Today, we feature Part 3 in our six-part series on managing supervisors. In Part 1 we talked about the gap that exists between owners and supervisors, and in Part 2 we went over some ways owners can bridge that gap and get supervisors to buy into their vision for the company.
In this post, we move from ideas into action. Sharing your vision with supervisors is important, but it means nothing if you don’t have the tools in place to implement that vision. That starts with a clear and efficient process so that everybody understands their roles and how to go about them.
Processes Make Your Business Competitive
Cohesive business processes make it much easier to attract and retain clients. When everyone in your company knows what to do and is pulling in the same direction, your entire operation becomes more efficient, more professional, and puts on a better face for customers.
This goes beyond even just operations to the handling of administrative tasks, proposals, and basic customer interaction. In fact, one of the most important processes you can have in place is how to handle calls from customers.
Imagine a customer calling asking to speak to their account manager, and the receptionist doesn’t know who the customer is, or isn’t sure how to reach the account manager. Those are the kinds of things that send up red flags for customers and make them doubt how well run the rest of your business is.
Other tasks you should have processes in place for include:
- Post inspections
- Patrol routes
- Dispatching officers
- Chain of escalation for incidents
- Responding to customer complaints
- Addressing issues with officers (tardiness, poor reports, lack of professionalism, etc.)
These are just some of the processes a security company needs to have in place. Work with your supervisors to develop these processes so that they feel invested in them and will be more motivated to follow them.
Processes Enable Growth
Growth is great. Everybody wants their business to grow so they can have more customers, hire more employees, and make more money. Unfortunately, growth also comes with a lot of headaches. As you expand, more problems crop up, to the point where if you’re not prepared to grow a new account may not be worth the problems it causes. In general, this starts to happen around the time you hit 100 officers.
“I’d say three out of five companies that are looking for a tool like ours are at the hundred guard spot,” said Johnny on today’s episode.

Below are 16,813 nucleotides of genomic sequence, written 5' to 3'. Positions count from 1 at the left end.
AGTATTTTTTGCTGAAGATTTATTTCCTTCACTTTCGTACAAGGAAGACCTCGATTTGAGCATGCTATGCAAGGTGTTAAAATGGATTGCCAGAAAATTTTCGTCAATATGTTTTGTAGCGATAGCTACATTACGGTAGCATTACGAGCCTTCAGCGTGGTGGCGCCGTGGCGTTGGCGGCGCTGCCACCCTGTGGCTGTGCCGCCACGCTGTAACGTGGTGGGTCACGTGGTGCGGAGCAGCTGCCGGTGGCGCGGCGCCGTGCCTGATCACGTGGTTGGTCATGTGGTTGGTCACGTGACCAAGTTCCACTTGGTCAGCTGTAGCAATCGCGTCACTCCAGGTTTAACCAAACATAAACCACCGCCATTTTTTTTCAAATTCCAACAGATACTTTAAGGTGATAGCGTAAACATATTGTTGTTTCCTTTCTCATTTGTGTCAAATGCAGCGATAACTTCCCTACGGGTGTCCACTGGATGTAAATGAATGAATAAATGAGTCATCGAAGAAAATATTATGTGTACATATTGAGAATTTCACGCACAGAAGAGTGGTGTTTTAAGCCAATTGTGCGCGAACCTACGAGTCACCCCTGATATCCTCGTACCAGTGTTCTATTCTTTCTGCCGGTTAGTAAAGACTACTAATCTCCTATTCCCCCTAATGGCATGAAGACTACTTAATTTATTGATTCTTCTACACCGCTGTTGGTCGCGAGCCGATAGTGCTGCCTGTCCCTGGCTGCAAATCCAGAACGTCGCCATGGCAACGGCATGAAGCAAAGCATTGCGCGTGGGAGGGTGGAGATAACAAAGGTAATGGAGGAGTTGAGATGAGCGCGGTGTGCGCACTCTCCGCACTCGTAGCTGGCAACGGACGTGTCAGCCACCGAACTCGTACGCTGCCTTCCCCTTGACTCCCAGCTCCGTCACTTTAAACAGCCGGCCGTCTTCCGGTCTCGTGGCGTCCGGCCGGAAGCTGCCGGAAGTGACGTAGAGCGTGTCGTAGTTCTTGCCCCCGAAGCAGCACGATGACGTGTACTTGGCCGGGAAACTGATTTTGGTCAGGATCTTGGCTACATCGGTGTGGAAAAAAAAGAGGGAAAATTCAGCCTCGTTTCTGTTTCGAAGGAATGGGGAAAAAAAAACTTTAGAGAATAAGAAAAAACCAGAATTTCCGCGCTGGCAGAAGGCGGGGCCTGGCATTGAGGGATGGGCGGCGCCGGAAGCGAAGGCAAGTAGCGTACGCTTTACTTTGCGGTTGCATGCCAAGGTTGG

When you’re growing, employees and supervisors need to be able to come in and hit the ground running, which means having the tools and processes in place for them to immediately succeed. As new accounts and new issues crop up, it’s important just to have clear delineation of responsibilities so that everyone knows who’s responsible for what.
If the customer wants to change up the reports during onboarding, should that go through the account manager or the field supervisor? If you have to quickly hire a bunch of guards to service a new account, how do you get them trained in time?
In smaller companies, the owner can plug these gaps and take care of problems that arise, but once you hit that 100-officer number it just becomes overwhelming. At that point, you need to have clear, written processes describing who is responsible for what tasks and how they need to do them.
Related Article: Should I Use Security Reporting Software as an Upsell or Value Add?
Processes Drive Profits
Not only do processes make everything run smoother, they give you a clear baseline for how to improve. If you have clearly established processes that everyone follows, you can review the data, tweak the process, and find ways to save time and money. Without a clear process, it will be almost impossible to measure the impact of any changes you make.
Building processes can seem overwhelming, so start with just one. Find a situation that your company encounters on a regular basis, and go step by step through the ideal response. Often, just taking the time to write things down can reveal significant inefficiencies. We don’t question why we do things until we actual start writing them down.
Having processes in place allow you to measure cost and efficiency more accurately, and what gets measured gets improved. Companies that want to keep improving, growing, and increasing their profitability need to have processes in place so that supervisors and employees are performing at the highest level.